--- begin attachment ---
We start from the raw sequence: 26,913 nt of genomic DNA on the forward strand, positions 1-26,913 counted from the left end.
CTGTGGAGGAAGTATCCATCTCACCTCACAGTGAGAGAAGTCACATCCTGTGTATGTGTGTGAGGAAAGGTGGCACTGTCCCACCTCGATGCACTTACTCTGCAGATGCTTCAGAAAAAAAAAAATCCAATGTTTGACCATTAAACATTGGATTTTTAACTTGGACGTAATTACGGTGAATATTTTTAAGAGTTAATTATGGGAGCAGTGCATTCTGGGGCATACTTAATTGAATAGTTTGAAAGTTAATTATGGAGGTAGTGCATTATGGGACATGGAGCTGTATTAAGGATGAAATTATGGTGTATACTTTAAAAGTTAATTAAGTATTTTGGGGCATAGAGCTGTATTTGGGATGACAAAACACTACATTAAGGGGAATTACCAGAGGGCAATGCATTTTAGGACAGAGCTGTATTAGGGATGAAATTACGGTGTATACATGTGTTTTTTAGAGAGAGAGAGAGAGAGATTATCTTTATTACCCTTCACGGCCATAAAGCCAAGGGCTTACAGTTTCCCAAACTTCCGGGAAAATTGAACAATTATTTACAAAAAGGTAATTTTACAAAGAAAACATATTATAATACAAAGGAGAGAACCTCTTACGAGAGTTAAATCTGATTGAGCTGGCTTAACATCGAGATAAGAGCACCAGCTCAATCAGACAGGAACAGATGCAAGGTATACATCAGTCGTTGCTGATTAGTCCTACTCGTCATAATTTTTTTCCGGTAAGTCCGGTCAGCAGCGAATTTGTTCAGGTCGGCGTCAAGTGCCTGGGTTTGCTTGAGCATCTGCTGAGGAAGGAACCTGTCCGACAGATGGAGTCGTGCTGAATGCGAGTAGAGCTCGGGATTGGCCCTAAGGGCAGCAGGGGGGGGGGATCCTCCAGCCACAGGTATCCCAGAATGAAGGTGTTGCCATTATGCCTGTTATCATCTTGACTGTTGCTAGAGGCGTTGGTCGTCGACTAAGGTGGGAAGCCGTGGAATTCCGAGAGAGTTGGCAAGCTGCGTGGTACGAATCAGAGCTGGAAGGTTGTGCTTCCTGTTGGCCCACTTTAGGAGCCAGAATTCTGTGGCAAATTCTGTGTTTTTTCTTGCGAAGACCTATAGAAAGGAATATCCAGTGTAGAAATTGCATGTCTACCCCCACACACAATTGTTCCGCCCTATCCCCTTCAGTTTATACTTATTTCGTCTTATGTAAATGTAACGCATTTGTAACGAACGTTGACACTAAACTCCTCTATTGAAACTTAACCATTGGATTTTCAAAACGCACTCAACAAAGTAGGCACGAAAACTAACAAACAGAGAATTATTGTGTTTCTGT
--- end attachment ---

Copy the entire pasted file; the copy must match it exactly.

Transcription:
We start from the raw sequence: 26,913 nt of genomic DNA on the forward strand, positions 1-26,913 counted from the left end.
CTGTGGAGGAAGTATCCATCTCACCTCACAGTGAGAGAAGTCACATCCTGTGTATGTGTGTGAGGAAAGGTGGCACTGTCCCACCTCGATGCACTTACTCTGCAGATGCTTCAGAAAAAAAAAAATCCAATGTTTGACCATTAAACATTGGATTTTTAACTTGGACGTAATTACGGTGAATATTTTTAAGAGTTAATTATGGGAGCAGTGCATTCTGGGGCATACTTAATTGAATAGTTTGAAAGTTAATTATGGAGGTAGTGCATTATGGGACATGGAGCTGTATTAAGGATGAAATTATGGTGTATACTTTAAAAGTTAATTAAGTATTTTGGGGCATAGAGCTGTATTTGGGATGACAAAACACTACATTAAGGGGAATTACCAGAGGGCAATGCATTTTAGGACAGAGCTGTATTAGGGATGAAATTACGGTGTATACATGTGTTTTTTAGAGAGAGAGAGAGAGAGATTATCTTTATTACCCTTCACGGCCATAAAGCCAAGGGCTTACAGTTTCCCAAACTTCCGGGAAAATTGAACAATTATTTACAAAAAGGTAATTTTACAAAGAAAACATATTATAATACAAAGGAGAGAACCTCTTACGAGAGTTAAATCTGATTGAGCTGGCTTAACATCGAGATAAGAGCACCAGCTCAATCAGACAGGAACAGATGCAAGGTATACATCAGTCGTTGCTGATTAGTCCTACTCGTCATAATTTTTTTCCGGTAAGTCCGGTCAGCAGCGAATTTGTTCAGGTCGGCGTCAAGTGCCTGGGTTTGCTTGAGCATCTGCTGAGGAAGGAACCTGTCCGACAGATGGAGTCGTGCTGAATGCGAGTAGAGCTCGGGATTGGCCCTAAGGGCAGCAGGGGGGGGGGATCCTCCAGCCACAGGTATCCCAGAATGAAGGTGTTGCCATTATGCCTGTTATCATCTTGACTGTTGCTAGAGGCGTTGGTCGTCGACTAAGGTGGGAAGCCGTGGAATTCCGAGAGAGTTGGCAAGCTGCGTGGTACGAATCAGAGCTGGAAGGTTGTGCTTCCTGTTGGCCCACTTTAGGAGCCAGAATTCTGTGGCAAATTCTGTGTTTTTTCTTGCGAAGACCTATAGAAAGGAATATCCAGTGTAGAAATTGCATGTCTACCCCCACACACAATTGTTCCGCCCTATCCCCTTCAGTTTATACTTATTTCGTCTTATGTAAATGTAACGCATTTGTAACGAACGTTGACACTAAACTCCTCTATTGAAACTTAACCATTGGATTTTCAAAACGCACTCAACAAAGTAGGCACGAAAACTAACAAACAGAGAATTATTGTGTTTCTGT